Friday, January 16, 2009 - 16:05
1.5 hours (actually 80 minutes)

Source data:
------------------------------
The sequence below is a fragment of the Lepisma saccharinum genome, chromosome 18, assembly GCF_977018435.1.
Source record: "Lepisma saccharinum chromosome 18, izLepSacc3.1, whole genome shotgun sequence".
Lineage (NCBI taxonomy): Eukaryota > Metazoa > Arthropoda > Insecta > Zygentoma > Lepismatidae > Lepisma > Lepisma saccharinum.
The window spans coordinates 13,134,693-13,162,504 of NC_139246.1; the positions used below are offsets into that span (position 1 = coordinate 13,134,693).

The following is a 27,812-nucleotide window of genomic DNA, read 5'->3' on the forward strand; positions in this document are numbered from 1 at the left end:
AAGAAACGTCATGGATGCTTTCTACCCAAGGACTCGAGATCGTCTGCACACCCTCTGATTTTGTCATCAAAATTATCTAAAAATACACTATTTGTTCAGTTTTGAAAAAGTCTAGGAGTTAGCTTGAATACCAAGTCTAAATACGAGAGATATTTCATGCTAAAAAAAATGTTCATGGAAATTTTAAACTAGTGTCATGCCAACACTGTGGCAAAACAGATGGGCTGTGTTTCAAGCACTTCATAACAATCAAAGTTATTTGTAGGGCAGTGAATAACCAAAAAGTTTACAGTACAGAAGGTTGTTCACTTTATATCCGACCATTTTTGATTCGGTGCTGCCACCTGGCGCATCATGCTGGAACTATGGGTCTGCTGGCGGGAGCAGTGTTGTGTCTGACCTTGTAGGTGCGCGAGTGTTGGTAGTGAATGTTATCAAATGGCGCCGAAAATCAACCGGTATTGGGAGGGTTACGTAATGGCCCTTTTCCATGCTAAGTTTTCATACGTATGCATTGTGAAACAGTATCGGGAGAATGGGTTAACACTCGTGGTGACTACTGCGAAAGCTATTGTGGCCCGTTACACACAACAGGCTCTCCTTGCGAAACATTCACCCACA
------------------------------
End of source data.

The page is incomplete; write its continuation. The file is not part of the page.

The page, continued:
Living systems are subject to constant evolution through the two processes of mutations and selection, a principle discovered by Darwin. In a very simple, general, and idealized description, their environment can be considered as a nutrient shared by all the population. This allows certain individuals, characterized by a 'phenotypical trait', to expand faster because they are better adapted to the environment. This leads to select the 'best fitted trait' in the population (singular point of the system). On the other hand, the new-born population undergoes small variance on the trait under the effect of genetic mutations. In these circumstances, is it possible to describe the dynamical evolution of the current trait? We will give a mathematical model of such dynamics, based on parabolic equations, and show that an asymptotic method allows us to formalize precisely the concepts of monomorphic or polymorphic population. Then, we can describe the evolution of the 'best fitted trait' and eventually compute various forms of branching points, which represent the cohabitation of two different populations. The concepts are based on the asymptotic analysis of the above mentioned parabolic equations, one appropriately rescaled. This leads to concentrations of the solutions and the difficulty is to evaluate the weight and position of the moving Dirac masses that describe the population. We will show that a new type of Hamilton-Jacobi equation, with constraints, naturally describes this asymptotic. Some additional theoretical questions as uniqueness for the limiting H.-J. equation will also be addressed. This work is based on collaborations with O. Diekmann, P.-E. Jabin, S. Mischler, S. Cuadrado, J. Carrillo, S. Genieys, M. Gauduchon and G. Barles.